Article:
The Biden administration still has not offered a full public accounting of how many cases were involved in the China Initiative, or the degree to which the cases were warranted. Nor has it outlined any steps to reverse the harm done to the individual scientists.

And when the Biden administration did formally abandon the Trump-era policy, in February 2022, it did so with qualifications. The announcement was left to Matthew Olsen, the top national security prosecutor in the Justice Department, who reiterated the fear of Chinese intent that drove the Trump approach and complained that the particular approach of the previous administration “helped give rise to a harmful perception” that it involved racial bias against the Chinese.

That perspective appears to remain intact. The day after Professor Lieber was sentenced, President Biden’s national security adviser, Jake Sullivan, addressed a forum at the Brookings Institution at which he reiterated a protective stance with regard to scientific cooperation with China.

“Every country having a stable functioning economy that’s delivering for its people is good for overall global stability and national security,” Mr Sullivan said in response to a question about the US approach to China's geopolitical ambitions. “But at the same time, we have also been equally clear that there is a slice of technology that we believe is used for the gaining of military advantage that the United States needs to protect, and has taken steps to protect under this administration – and we will continue to do that.”

Studies of the situation, however, have questioned whether the US policy balance is working out in the nation’s best interests. In terms of the arrests under the China Initiative, attempts to tally the cases using publicly available information suggest they uncovered few if any acts of actual espionage. One analysis by Bloomberg News of 50 indictments under the initiative found the accused might have handed China some beneficial information, but it characterised the main motivations of those accused as the pursuit of personal profit or career advancement.

Another, by the MIT Technology Review, counted 77 cases and more than 150 defendants, the vast majority of Chinese heritage. The National Institutes of Health was an especially active participant in the China Initiative, saying it was guarding against the waste of taxpayer dollars on research projects that the Chinese government was also funding. But NIH officials, in interviews, declined to explain why they were not giving an equal level of effort to stopping budgetary waste outside the context of China.

And a survey published recently by researchers at the University of Arizona, also aimed at assessing the costs of the initiative, found that faculty across US higher education now harbour high levels of anti-Chinese sentiment. The survey of about 2,000 scientists in top US research universities was conducted by Jenny J. Lee, a professor of higher education at Arizona, and a doctoral student, Xiaojie Li, and published in the journal The Review of Higher Education. Nearly 40 per cent of the academic scientists questioned for the survey acknowledged that they were intentionally distancing themselves from work with China.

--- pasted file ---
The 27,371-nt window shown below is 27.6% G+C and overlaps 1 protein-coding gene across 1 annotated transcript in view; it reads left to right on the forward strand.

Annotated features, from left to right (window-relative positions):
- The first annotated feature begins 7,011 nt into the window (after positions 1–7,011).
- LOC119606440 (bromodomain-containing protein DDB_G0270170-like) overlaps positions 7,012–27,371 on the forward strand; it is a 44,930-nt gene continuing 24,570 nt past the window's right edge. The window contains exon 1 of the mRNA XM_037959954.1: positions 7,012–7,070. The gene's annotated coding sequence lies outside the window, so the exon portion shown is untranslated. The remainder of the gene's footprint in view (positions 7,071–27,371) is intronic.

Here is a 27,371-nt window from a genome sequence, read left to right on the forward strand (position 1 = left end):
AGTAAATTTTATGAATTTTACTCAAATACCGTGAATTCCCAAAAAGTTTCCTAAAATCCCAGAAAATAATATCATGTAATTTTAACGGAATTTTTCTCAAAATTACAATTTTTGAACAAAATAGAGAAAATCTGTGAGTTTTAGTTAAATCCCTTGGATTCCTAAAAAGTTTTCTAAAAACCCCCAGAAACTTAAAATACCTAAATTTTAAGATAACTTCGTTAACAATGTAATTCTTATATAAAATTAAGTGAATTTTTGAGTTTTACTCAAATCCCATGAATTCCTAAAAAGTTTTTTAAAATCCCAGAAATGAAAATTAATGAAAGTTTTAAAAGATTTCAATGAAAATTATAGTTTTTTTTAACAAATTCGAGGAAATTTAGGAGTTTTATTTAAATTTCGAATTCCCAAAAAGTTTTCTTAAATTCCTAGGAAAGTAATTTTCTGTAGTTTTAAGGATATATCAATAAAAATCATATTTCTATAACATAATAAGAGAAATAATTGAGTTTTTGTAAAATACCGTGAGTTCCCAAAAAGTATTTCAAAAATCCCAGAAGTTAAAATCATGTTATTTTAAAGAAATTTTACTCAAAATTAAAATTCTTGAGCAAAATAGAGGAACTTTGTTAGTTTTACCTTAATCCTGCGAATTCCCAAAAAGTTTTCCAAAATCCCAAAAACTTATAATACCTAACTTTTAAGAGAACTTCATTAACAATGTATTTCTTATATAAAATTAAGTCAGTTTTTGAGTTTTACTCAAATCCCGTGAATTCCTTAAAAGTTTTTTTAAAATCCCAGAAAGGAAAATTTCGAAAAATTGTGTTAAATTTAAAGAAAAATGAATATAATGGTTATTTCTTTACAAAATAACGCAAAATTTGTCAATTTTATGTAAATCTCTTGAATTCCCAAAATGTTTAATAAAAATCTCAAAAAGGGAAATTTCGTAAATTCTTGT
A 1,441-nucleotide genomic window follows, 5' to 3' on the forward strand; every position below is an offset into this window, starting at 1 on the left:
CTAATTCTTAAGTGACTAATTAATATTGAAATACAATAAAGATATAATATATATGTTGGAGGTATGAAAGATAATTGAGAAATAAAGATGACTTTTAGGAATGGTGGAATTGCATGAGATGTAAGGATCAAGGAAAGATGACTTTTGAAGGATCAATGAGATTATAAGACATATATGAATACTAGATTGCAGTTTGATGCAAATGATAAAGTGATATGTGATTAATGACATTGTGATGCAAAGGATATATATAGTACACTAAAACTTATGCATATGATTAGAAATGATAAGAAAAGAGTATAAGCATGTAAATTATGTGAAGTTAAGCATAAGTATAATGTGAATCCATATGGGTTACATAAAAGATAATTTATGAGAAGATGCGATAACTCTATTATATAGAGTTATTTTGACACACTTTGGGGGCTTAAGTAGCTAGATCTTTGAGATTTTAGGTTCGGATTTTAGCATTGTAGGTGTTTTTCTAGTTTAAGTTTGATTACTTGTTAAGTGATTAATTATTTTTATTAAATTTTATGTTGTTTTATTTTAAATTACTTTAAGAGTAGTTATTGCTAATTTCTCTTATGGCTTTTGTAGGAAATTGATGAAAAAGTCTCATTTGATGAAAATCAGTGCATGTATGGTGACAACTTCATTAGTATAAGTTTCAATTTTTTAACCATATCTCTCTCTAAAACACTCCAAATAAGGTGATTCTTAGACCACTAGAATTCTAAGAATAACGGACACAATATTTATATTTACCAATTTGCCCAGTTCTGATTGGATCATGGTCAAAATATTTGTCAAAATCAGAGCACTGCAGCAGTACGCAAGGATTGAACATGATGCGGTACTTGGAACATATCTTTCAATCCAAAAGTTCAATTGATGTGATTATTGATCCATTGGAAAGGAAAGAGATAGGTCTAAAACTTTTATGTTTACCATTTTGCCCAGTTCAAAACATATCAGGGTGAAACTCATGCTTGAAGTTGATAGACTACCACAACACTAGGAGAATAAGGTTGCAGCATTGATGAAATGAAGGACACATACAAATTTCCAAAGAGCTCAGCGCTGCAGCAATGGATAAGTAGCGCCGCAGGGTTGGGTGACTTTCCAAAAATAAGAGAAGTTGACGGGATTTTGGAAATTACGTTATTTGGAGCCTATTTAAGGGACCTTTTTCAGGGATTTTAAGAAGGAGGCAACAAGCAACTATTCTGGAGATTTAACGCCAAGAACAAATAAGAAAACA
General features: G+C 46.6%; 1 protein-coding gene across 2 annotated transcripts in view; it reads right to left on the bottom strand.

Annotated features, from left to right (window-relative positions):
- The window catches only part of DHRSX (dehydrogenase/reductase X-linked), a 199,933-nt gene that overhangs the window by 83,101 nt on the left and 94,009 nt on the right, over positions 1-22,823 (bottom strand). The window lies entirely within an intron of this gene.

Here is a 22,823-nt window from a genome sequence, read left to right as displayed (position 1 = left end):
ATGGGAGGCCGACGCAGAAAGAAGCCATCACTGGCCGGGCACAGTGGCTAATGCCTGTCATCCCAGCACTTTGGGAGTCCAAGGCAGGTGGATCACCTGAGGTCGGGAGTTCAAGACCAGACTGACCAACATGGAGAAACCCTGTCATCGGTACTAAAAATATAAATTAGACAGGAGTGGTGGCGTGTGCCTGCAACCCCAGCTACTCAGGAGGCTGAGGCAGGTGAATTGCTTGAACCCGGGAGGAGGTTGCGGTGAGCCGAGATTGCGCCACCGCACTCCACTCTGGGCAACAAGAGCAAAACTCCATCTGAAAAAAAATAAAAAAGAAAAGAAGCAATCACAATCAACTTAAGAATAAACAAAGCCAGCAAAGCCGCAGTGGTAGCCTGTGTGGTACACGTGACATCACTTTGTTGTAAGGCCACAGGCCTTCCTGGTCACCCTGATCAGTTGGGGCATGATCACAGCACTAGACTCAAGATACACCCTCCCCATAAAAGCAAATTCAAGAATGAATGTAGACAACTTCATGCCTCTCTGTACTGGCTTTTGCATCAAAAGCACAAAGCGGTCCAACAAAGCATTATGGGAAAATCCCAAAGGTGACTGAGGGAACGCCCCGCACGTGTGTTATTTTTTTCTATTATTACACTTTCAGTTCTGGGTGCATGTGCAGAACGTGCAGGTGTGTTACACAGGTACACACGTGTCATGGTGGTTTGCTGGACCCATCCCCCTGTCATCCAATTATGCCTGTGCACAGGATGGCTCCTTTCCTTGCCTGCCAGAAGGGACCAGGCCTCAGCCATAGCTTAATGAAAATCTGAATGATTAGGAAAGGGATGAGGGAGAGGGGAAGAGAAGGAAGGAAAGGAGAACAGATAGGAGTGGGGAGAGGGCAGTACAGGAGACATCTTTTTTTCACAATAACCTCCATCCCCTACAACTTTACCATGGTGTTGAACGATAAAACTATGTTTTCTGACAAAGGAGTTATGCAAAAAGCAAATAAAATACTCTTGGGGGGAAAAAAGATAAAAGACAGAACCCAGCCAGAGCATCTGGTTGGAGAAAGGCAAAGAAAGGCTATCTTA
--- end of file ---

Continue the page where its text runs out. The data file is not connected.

Another recent analysis, by Clarivate’s Institute for Scientific Information, adds to the sense of loss. The Clarivate experts studied research publications and concluded that China had largely caught up to the US in terms of the quality of its work. They blamed the relative US decline on factors that included the US making tepid investments in science and retreating from global collaborations.

The Biden administration appeared just as determined as its predecessors to keep US and Chinese research communities apart from each other, Professor Lee said, though it did so in a different style from that of its predecessor, emphasising the need for US dominance rather than preaching overt Chinese exclusion. “The methods,” she said, “are different.”

Others closely watching the years-long episode include the Committee of 100, a group of prominent Chinese-American leaders. Its members have been appealing for leaders from both major US political parties to avoiding acting out of fear and to remember that most ethnic Chinese scientists in the country are genuinely interested in being helpful.

“We must not, in the name of national security, give up our fundamental values and liberties,” said Zheng Huang, former Intel executive and official of the US Agency for International Aid, who serves as president of the Committee of 100. “Fear-mongering and false prosecutions only lead talent to leave this country.”